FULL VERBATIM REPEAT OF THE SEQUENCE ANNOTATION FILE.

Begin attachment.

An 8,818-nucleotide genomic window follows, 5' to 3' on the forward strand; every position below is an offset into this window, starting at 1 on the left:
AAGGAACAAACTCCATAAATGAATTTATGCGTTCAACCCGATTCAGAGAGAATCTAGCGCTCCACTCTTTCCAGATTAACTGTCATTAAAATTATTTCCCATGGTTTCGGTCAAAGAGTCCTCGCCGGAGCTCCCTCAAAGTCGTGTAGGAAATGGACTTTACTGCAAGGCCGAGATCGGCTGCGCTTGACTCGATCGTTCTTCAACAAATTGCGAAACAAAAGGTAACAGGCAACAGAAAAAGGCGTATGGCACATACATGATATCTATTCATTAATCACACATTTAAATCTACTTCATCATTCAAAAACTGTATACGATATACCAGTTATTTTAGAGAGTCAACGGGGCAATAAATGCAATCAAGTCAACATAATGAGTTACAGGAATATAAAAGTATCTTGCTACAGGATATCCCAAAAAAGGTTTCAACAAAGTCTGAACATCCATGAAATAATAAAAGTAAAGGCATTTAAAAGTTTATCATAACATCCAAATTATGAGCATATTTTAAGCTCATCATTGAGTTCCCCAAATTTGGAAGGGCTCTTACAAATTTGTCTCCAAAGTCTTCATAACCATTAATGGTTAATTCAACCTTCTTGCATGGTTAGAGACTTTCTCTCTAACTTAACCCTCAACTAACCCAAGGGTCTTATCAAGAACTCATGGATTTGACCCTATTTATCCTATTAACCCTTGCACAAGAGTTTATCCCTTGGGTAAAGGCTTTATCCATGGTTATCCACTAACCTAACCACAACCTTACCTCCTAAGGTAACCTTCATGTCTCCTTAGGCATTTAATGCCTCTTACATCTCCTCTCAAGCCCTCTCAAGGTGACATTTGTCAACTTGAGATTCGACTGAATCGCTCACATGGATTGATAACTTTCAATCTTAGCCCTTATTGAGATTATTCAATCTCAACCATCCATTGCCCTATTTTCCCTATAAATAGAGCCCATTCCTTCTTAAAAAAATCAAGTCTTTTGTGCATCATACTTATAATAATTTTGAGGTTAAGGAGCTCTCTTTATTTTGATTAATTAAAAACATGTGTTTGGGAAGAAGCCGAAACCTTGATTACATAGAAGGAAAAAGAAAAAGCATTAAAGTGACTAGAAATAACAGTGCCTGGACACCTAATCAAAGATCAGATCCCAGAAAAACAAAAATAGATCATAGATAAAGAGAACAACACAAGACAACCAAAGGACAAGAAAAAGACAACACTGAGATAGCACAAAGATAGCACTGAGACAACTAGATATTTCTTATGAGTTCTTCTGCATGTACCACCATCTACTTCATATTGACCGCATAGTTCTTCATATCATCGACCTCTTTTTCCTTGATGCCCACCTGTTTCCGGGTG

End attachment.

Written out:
An 8,818-nucleotide genomic window follows, 5' to 3' on the forward strand; every position below is an offset into this window, starting at 1 on the left:
AAGGAACAAACTCCATAAATGAATTTATGCGTTCAACCCGATTCAGAGAGAATCTAGCGCTCCACTCTTTCCAGATTAACTGTCATTAAAATTATTTCCCATGGTTTCGGTCAAAGAGTCCTCGCCGGAGCTCCCTCAAAGTCGTGTAGGAAATGGACTTTACTGCAAGGCCGAGATCGGCTGCGCTTGACTCGATCGTTCTTCAACAAATTGCGAAACAAAAGGTAACAGGCAACAGAAAAAGGCGTATGGCACATACATGATATCTATTCATTAATCACACATTTAAATCTACTTCATCATTCAAAAACTGTATACGATATACCAGTTATTTTAGAGAGTCAACGGGGCAATAAATGCAATCAAGTCAACATAATGAGTTACAGGAATATAAAAGTATCTTGCTACAGGATATCCCAAAAAAGGTTTCAACAAAGTCTGAACATCCATGAAATAATAAAAGTAAAGGCATTTAAAAGTTTATCATAACATCCAAATTATGAGCATATTTTAAGCTCATCATTGAGTTCCCCAAATTTGGAAGGGCTCTTACAAATTTGTCTCCAAAGTCTTCATAACCATTAATGGTTAATTCAACCTTCTTGCATGGTTAGAGACTTTCTCTCTAACTTAACCCTCAACTAACCCAAGGGTCTTATCAAGAACTCATGGATTTGACCCTATTTATCCTATTAACCCTTGCACAAGAGTTTATCCCTTGGGTAAAGGCTTTATCCATGGTTATCCACTAACCTAACCACAACCTTACCTCCTAAGGTAACCTTCATGTCTCCTTAGGCATTTAATGCCTCTTACATCTCCTCTCAAGCCCTCTCAAGGTGACATTTGTCAACTTGAGATTCGACTGAATCGCTCACATGGATTGATAACTTTCAATCTTAGCCCTTATTGAGATTATTCAATCTCAACCATCCATTGCCCTATTTTCCCTATAAATAGAGCCCATTCCTTCTTAAAAAAATCAAGTCTTTTGTGCATCATACTTATAATAATTTTGAGGTTAAGGAGCTCTCTTTATTTTGATTAATTAAAAACATGTGTTTGGGAAGAAGCCGAAACCTTGATTACATAGAAGGAAAAAGAAAAAGCATTAAAGTGACTAGAAATAACAGTGCCTGGACACCTAATCAAAGATCAGATCCCAGAAAAACAAAAATAGATCATAGATAAAGAGAACAACACAAGACAACCAAAGGACAAGAAAAAGACAACACTGAGATAGCACAAAGATAGCACTGAGACAACTAGATATTTCTTATGAGTTCTTCTGCATGTACCACCATCTACTTCATATTGACCGCATAGTTCTTCATATCATCGACCTCTTTTTCCTTGATGCCCACCTGTTTCCGGGTG